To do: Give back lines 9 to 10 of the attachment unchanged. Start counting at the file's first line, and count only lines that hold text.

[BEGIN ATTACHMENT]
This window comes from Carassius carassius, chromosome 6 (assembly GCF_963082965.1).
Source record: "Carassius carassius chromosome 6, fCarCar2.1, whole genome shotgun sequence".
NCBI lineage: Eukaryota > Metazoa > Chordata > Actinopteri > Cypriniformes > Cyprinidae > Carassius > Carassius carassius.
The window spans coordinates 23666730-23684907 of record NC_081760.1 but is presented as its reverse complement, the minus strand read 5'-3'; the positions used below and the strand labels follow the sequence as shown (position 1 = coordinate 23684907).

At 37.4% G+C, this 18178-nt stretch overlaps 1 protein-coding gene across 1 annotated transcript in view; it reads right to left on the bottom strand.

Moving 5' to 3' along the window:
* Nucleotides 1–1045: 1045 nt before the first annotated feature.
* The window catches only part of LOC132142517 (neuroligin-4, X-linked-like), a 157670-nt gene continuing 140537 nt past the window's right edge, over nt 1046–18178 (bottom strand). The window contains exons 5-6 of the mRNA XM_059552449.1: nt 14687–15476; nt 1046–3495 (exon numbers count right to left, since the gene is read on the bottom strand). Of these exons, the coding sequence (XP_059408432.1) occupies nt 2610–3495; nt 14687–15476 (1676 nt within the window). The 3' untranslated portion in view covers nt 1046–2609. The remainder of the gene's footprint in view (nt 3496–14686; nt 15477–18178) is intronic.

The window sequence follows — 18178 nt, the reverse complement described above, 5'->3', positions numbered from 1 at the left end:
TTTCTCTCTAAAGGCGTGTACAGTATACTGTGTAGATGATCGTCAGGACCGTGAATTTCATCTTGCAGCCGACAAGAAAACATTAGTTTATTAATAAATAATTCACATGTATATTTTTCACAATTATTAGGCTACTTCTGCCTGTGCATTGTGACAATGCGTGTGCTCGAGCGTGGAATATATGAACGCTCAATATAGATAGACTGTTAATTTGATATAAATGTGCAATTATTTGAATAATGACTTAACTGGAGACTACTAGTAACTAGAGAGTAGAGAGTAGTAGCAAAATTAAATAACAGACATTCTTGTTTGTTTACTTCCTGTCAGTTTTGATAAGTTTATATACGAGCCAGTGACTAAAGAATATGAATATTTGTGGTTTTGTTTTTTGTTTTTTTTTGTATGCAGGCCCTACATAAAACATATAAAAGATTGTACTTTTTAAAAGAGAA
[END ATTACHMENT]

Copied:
The window sequence follows — 18178 nt, the reverse complement described above, 5'->3', positions numbered from 1 at the left end:
TTTCTCTCTAAAGGCGTGTACAGTATACTGTGTAGATGATCGTCAGGACCGTGAATTTCATCTTGCAGCCGACAAGAAAACATTAGTTTATTAATAAATAATTCACATGTATATTTTTCACAATTATTAGGCTACTTCTGCCTGTGCATTGTGACAATGCGTGTGCTCGAGCGTGGAATATATGAACGCTCAATATAGATAGACTGTTAATTTGATATAAATGTGCAATTATTTGAATAATGACTTAACTGGAGACTACTAGTAACTAGAGAGTAGAGAGTAGTAGCAAAATTAAATAACAGACATTCTTGTTTGTTTACTTCCTGTCAGTTTTGATAAGTTTATATACGAGCCAGTGACTAAAGAATATGAATATTTGTGGTTTTGTTTTTTGTTTTTTTTTGTATGCAGGCCCTACATAAAACATATAAAAGATTGTACTTTTTAAAAGAGAA